And the exciting news is that press teams are actually interested in my story! I had an interview with 2 newspapers this week and have another lined up for the end of the week. The first one was the Daily Mail in which I’ll feature next Tuesday. It’ll be an article covering heart conditions in young people with my story as the case study. I’m really pleased that such a large audience will read my story and hopefully understand more about heart conditions in young people and the need for organ donation sign ups. Today one of the local newspapers published my story online.
Thanks for all your support and sponsorship. It’s absolutely frickin’ amazing!
Another 10 miles run on Saturday and after last week’s 14 miler Benny and I are feeling like we can actually do this marathon. I’m please to report no chest pains or heart symptoms although the UC is making running and general day to day not so good. It seems that long distance running means I have a permanent flare up. I’m not giving up though. Through stitches, stomach cramps, blisters and needing the loo on our 10 miles this Sat we invented our team moto; Team Fenben: we don’t stop! And we didn’t.
Runs are getting so long now I’m getting bored of the music on my iPod. So I’ve started listening to a new album every run. It’s expensive but it works. I zone out and quickly get into my ‘plodding state’. That’s when I run so much that it becomes so natural just to keep putting one foot in front of the other and rock along. I’ve never meditated but I’d imagine it’s quite a similar feeling.
We’re at that midway point where running’s ok and the distances are bearable, we’re also getting faster. The next few weeks will start to get tough as we become exhausted by our training. I’m already waking up everyday with the dull ache in my legs knowing that I’m going to have to run again that evening. My list of reasons to be motivated is right by my bed!
Motivation always comes back to the fundraising and charities. This week I had 40 leather bags donated to me by a very generous high street retailer. I’m going to do a handbag sale at work and
hope to raise around £750. At the moment Oxfam could use the money we raise to buy blankets, stoves and hygiene kits for Syrian refugees who’ve fled war and are living in freezing refugee camps this bitter winter. Oxfam’s work is literally life saving for these people. Real refugee stories on the Oxfam website have inspired me to go out and run in the cold this week. The work is amazing.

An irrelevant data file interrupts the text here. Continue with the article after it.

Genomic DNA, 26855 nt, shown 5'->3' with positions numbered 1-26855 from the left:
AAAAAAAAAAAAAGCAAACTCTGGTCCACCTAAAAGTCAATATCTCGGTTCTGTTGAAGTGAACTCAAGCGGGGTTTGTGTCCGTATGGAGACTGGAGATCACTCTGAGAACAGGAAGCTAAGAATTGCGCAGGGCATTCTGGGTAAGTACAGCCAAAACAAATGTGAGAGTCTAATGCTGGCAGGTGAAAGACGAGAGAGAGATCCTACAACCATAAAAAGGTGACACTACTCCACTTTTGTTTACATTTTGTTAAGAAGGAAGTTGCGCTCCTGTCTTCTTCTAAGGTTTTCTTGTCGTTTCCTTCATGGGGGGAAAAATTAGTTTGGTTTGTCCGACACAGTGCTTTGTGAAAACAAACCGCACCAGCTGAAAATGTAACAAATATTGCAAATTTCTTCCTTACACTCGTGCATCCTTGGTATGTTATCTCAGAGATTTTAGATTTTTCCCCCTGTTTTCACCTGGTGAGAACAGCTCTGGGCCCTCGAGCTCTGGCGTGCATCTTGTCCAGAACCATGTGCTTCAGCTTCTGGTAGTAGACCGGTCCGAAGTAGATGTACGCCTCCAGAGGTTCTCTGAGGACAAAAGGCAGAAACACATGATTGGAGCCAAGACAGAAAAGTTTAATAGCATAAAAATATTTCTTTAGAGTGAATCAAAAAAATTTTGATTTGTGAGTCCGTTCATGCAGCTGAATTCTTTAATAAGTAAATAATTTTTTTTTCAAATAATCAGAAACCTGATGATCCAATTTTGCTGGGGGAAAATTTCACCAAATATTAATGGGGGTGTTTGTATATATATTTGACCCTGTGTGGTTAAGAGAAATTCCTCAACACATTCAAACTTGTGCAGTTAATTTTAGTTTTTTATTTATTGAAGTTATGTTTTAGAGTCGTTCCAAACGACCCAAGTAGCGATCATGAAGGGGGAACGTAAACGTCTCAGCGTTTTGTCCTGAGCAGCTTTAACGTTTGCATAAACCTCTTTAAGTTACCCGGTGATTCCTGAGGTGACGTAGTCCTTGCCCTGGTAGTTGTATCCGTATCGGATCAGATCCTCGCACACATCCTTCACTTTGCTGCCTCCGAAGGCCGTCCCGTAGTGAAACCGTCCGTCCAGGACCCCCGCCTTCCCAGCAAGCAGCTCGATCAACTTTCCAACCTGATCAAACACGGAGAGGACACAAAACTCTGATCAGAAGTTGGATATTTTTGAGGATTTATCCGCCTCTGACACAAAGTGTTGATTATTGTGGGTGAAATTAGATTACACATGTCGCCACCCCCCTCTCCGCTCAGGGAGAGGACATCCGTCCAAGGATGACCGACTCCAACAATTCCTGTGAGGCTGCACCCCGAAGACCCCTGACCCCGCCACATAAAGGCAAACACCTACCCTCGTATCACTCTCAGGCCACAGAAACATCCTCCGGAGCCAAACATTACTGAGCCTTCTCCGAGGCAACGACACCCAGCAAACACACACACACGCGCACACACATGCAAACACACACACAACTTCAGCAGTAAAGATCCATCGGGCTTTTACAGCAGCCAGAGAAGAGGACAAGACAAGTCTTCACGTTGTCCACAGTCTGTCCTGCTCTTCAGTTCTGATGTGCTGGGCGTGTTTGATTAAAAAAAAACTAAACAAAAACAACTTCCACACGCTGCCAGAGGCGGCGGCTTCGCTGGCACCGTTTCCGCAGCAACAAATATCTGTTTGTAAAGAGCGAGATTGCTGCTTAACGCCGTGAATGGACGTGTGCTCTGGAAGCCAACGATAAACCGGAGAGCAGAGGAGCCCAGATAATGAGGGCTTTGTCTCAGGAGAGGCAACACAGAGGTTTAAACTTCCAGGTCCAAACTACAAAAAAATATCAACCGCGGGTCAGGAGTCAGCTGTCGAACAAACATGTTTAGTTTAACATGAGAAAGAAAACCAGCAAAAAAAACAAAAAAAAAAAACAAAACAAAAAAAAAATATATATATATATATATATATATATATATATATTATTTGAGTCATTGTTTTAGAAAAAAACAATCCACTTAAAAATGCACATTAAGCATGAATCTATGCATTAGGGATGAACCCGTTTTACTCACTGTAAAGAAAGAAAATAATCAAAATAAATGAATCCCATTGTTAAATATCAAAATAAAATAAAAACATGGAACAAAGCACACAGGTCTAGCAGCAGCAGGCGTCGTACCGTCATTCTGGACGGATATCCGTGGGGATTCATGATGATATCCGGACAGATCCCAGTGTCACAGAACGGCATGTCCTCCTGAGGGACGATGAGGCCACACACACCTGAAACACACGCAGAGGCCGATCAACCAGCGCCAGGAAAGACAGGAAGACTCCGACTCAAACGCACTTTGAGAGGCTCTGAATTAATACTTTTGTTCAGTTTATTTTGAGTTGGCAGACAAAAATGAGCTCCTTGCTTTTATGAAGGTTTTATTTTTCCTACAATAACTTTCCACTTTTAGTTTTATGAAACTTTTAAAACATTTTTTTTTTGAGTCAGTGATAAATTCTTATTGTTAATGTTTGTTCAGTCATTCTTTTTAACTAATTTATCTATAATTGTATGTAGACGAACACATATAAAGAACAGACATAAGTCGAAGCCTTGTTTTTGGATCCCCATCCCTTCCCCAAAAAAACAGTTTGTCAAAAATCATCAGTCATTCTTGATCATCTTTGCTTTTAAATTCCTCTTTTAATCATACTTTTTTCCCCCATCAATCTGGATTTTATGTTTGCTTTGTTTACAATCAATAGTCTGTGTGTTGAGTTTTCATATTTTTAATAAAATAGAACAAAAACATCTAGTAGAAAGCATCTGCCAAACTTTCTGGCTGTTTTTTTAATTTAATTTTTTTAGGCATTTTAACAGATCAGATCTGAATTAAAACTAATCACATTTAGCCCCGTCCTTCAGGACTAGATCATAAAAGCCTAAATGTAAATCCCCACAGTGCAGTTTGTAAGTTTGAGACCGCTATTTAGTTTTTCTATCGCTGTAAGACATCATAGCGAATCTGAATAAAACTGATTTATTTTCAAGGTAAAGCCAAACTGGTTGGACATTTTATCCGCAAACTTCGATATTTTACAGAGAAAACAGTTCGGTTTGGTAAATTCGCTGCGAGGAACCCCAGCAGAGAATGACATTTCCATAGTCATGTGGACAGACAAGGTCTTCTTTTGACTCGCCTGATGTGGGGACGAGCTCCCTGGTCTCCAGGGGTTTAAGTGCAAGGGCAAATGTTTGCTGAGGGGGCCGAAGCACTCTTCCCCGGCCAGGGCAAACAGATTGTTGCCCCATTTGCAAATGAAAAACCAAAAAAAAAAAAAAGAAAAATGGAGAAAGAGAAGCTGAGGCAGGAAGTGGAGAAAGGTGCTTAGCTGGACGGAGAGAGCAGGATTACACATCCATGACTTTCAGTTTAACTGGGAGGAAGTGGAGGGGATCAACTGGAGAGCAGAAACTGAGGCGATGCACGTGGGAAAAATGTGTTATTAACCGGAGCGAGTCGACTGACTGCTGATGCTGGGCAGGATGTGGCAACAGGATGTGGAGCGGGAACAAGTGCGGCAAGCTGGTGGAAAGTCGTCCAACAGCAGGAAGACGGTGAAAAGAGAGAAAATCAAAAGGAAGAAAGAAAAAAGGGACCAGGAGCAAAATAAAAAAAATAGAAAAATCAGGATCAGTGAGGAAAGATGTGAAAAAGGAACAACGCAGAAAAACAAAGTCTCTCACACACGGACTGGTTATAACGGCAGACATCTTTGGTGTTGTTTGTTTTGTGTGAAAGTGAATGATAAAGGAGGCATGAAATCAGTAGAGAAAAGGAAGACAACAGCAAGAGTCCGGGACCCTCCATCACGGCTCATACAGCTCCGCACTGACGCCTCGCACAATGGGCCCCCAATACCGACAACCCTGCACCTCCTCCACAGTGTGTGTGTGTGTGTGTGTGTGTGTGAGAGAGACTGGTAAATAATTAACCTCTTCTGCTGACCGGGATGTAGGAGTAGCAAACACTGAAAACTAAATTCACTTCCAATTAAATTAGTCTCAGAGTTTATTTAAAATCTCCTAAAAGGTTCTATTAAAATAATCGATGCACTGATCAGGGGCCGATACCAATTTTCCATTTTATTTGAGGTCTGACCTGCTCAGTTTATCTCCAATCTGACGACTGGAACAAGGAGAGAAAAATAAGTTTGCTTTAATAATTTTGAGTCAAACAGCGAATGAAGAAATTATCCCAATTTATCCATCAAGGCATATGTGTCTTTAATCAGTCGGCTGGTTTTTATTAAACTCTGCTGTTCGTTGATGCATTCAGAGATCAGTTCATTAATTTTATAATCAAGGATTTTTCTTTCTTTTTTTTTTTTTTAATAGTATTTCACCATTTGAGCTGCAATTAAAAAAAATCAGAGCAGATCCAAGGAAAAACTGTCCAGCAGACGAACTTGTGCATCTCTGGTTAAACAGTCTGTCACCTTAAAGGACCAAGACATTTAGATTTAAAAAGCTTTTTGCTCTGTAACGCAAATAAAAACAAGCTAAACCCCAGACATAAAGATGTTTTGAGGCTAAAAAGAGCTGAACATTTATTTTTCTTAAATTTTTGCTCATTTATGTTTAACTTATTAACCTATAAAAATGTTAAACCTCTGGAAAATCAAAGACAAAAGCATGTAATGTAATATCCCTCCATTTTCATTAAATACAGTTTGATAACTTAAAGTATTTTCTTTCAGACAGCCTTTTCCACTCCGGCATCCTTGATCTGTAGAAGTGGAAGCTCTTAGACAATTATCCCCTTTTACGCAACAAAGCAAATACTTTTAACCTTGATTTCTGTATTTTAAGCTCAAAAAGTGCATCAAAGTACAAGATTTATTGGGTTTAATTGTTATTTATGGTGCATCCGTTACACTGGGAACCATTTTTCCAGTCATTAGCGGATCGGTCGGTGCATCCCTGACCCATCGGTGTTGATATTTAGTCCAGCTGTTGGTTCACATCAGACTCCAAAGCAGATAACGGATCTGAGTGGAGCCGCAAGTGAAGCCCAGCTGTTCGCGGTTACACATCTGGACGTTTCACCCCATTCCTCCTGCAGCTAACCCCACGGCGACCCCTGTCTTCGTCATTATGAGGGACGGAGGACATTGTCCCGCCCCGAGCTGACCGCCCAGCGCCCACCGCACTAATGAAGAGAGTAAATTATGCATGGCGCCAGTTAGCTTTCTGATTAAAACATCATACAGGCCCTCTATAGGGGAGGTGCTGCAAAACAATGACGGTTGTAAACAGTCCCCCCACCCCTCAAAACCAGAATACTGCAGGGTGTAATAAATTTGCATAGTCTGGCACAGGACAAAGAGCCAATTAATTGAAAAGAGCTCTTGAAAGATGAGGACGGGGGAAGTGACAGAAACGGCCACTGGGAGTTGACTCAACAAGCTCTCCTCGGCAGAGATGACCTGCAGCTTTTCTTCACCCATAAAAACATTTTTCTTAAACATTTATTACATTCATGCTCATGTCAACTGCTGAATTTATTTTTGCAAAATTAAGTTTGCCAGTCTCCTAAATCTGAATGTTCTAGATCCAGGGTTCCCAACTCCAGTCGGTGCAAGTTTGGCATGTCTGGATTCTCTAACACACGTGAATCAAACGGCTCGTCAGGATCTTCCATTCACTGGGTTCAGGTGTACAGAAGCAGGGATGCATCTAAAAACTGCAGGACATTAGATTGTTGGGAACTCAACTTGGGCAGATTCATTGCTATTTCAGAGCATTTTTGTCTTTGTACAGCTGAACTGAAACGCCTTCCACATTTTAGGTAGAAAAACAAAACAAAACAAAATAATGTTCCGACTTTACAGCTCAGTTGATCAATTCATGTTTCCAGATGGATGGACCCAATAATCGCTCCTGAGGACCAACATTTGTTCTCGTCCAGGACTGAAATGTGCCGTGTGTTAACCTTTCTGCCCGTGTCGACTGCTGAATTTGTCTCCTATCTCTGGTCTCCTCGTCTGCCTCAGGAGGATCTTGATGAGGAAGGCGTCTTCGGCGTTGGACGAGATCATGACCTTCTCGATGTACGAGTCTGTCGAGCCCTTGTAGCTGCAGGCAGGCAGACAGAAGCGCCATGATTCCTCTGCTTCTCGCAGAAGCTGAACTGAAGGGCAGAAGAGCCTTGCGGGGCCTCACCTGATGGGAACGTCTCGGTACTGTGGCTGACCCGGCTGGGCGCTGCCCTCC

This week’s been really interesting. I’ve learnt a lot about fundraising, networking and how Ben and I are going to be training together.
The great news is that we’ve had a few online sponsors (www.virginmoneygiving.com/team/fenben) from people that we don’t even know. It’s shown how talking to everyone about the challenge that we’re doing and the causes we’re raising money for really does work. Thanks to all those that have supported us to date.
My treasure map at work (previous blog post) isn’t going so well. It’s been there a week now and only 3 people have chosen a square. Outrage! However, tomorrow is Oxfam payday and I’m going to send a nice promotional email round. Fingers crossed for some more responses.
I’ve been on 2 training runs this week so far and even managed to fit one into my working day yesterday. It turns out that a cheeky 10k at 4pm then heading back into the office (in full lycra!) is a bit weird for my colleagues. Showing them blisters and other horrible parts of my feet didn’t go down too well either. I’ve learnt the boundaries now!
It looks like Ben and I will only be doing one run a week together which is probably for the best. That’ll be our weekend pace run. We did the first on Sunday and stuck to our marathon pace exactly (9 min miles) for 7 miles. We were really happy with that!
I’ve done some more work on my blog as well so please have a look around and read all about why Ben and I are challenging ourselves to this marathon.
I’m the running manager at Oxfam which means I’m meant to be a fundraising expert! The pressure’s on to hit my target on this one! There’s also the added pressure of caring an incredible amount about the charities I’m running … Continue reading →